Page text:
IF THIS was supposed to be the hors d’oeuvres for Joshua v Whyte II next summer, these long, arduous 12 rounds between Dillian Whyte and Jermaine Franklin did not have the requisite seasoning to really whet the appetite.
Anthony Joshua was ringside at Wembley Arena as Whyte ground out a majority decision against the previously undefeated American who screamed robbery at the verdict.
Franklin, who has been working in a housing insulation factory, might have had a point with many onlookers feeling he had done enough to secure the victory which would have changed his life. But crucially judges Juergen Langos and Grzegorz Molenda, who both had it 116-112 in favour of Whyte, did not agree. Michael Alexander had it 115-115 and that was probably the fairest reflection of this nip-and-tuck scrap.
In truth, Whyte, so often rugged and aggressive, looked flatter than usual and Franklin was not there to make up the numbers. He had fast hands, an incisive jab and, when required, an incredibly good chin. Having been knocked out three times in his career to date, against Joshua, Alexander Povetkin and most recently Tyson Fury, the question is what does Whyte genuinely have left.
It would be unfair on Franklin to suggest that a younger, fresher Whyte would have made easier work of his visitor but there were certainly signs of the ageing process in this performance. “I was fighting for my career out there,” Whyte said after.
This was his first fight back since April, when a right uppercut from Fury sent him almost to sleep at Wembley Stadium. So Whyte knew a second-successive defeat – a few hundred yards across the road at the Arena – would end his career.
“I never thought it would be an easy fight,” Whyte said. “The guy was 21-0. I knew he had quick hands and I knew he was going to be tough. He said it’s a robbery but these guys always say stuff. He can say what he wants, if that’s how he feels, then that’s how he feels.”
There was not an awful lot in the first half of the fight. Whyte was making a point of switching his attack from head to body while Franklin countered smartly with both hands. It was Whyte’s first fight with new trainer Buddy McGirt in his corner and there was a definite change in style from the “Bodysnatcher”.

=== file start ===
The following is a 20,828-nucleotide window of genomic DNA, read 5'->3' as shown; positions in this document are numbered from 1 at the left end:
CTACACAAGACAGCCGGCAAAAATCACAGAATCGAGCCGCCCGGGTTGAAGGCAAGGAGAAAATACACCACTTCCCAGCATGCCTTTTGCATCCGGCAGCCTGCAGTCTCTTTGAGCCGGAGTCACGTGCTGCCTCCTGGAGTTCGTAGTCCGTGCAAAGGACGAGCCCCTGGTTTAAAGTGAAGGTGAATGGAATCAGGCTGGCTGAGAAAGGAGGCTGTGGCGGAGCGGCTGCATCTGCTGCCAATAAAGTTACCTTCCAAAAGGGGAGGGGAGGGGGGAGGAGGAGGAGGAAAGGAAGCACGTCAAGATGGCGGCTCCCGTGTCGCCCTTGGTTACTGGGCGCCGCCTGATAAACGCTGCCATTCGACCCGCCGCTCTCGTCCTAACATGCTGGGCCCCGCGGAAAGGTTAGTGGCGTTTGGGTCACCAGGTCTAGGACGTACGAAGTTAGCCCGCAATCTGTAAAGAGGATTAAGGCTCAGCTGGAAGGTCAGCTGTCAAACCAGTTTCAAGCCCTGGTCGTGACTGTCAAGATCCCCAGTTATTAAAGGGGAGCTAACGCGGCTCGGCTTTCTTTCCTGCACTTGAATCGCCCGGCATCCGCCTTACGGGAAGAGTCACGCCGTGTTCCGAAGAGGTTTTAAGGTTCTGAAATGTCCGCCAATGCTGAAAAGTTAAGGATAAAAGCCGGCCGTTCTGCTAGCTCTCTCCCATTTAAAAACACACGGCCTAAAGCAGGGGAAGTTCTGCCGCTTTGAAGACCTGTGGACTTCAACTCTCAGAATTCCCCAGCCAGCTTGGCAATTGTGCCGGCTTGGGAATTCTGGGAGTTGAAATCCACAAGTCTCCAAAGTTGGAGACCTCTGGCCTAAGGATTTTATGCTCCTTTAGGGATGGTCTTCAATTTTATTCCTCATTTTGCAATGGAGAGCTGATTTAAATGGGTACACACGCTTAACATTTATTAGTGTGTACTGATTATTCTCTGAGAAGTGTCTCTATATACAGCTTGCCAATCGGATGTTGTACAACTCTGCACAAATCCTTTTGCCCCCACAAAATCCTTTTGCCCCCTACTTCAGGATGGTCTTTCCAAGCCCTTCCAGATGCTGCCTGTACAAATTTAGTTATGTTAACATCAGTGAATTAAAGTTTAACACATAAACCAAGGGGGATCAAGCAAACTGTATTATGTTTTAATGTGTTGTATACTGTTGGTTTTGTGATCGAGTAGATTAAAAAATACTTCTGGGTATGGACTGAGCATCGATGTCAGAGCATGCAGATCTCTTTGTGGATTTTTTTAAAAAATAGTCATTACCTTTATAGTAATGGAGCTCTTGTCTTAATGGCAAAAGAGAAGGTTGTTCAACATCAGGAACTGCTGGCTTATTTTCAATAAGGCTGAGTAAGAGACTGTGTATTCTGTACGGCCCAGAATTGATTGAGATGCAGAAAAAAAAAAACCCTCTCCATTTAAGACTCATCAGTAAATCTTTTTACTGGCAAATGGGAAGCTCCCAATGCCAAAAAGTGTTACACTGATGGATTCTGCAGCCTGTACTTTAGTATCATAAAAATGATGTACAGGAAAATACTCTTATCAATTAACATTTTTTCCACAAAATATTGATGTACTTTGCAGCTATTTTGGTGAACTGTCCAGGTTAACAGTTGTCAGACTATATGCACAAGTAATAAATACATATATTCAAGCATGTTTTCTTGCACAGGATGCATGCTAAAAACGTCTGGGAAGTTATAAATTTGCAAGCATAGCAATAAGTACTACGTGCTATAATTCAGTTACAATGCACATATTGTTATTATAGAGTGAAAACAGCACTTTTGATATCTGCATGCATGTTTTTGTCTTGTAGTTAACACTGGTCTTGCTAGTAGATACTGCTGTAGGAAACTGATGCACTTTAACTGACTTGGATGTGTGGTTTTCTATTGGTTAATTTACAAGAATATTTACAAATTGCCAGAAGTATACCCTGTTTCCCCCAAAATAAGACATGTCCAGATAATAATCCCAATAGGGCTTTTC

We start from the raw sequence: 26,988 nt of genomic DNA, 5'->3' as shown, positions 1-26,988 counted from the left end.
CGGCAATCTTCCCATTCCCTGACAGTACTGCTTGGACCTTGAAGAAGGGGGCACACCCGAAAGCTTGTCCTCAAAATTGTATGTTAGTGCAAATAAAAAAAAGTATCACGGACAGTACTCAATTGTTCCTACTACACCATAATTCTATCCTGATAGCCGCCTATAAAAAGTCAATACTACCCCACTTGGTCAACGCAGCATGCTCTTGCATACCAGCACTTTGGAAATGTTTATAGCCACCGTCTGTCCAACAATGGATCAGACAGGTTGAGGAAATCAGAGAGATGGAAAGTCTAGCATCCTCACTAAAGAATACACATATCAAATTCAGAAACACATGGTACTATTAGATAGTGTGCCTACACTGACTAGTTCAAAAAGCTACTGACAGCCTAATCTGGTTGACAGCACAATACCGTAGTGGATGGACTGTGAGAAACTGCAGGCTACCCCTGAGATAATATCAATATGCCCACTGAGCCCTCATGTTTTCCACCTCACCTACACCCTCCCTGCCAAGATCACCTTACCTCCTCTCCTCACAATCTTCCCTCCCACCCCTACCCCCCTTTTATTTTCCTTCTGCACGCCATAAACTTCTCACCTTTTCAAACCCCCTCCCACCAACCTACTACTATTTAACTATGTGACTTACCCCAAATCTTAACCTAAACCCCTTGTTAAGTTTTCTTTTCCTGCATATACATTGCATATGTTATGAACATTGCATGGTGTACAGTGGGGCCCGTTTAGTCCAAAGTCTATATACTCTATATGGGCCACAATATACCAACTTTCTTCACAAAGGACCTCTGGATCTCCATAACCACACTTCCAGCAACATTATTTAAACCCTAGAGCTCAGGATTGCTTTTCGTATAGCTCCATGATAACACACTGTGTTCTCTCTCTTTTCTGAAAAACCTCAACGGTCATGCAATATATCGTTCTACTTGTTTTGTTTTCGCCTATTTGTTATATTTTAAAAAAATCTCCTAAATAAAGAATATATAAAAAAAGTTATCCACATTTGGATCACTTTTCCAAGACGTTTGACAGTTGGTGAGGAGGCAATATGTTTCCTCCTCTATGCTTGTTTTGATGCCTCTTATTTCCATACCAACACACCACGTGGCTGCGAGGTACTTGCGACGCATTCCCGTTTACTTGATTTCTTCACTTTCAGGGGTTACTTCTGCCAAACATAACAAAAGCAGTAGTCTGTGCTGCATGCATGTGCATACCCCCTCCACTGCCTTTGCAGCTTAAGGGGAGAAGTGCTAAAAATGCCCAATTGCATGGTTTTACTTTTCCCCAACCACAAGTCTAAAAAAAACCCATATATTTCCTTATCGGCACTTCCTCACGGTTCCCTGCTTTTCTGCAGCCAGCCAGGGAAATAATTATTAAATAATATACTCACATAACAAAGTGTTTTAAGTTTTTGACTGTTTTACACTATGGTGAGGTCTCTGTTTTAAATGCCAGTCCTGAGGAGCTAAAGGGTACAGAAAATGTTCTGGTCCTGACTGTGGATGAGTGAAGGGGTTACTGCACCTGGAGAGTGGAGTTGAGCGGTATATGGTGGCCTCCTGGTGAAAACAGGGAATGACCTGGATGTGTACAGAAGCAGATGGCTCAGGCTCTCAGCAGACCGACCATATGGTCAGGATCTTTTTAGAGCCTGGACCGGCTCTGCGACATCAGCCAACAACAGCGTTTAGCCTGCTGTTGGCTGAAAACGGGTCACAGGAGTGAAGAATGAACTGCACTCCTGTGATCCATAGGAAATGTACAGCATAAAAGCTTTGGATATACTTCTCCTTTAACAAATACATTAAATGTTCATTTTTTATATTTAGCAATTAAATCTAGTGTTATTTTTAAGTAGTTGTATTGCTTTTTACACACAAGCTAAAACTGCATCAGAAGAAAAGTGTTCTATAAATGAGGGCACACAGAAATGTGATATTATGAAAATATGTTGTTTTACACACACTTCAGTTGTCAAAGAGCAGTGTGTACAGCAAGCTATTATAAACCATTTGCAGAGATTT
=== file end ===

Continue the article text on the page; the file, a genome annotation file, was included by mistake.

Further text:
There was also a clear reliance on hand defences from an old-school cross-arm guard from Whyte and he utilised it well. A lot of Franklin’s best shots were hitting gloves but the trouble for Whyte was that he rarely countered off them with any real purpose.
“I spoke to Buddy about it,” Whyte said. “I haven’t got a traditional boxing style. My style is a bit awkward and a bit weird so we’ve added the Archie Moore style, where I don’t have to go backwards.”
There was some booing in the crowd, which can’t have been more than 3,000 on the night, during the ninth but in the closing stages of the round Franklin landed his best shot of the fight, an overhand right which seemed to stun the Londoner and Franklin followed up with another flurry. Fortunately for Whyte, it was just before the bell.
At that point it looked as though Franklin could come on strong in search of a surprise victory but Whyte finally began to stamp his authority on the fight in rounds 10, 11 and 12. Whyte got home with a huge right hand at the end of the 10th but Franklin did not seem to budge. At the end of the 12th Franklin was sent stumbling back to the ropes with another huge shot from Whyte but he did not manage to force through a stoppage. By the final bell Joshua was on his feet applauding. He will be licking his lips.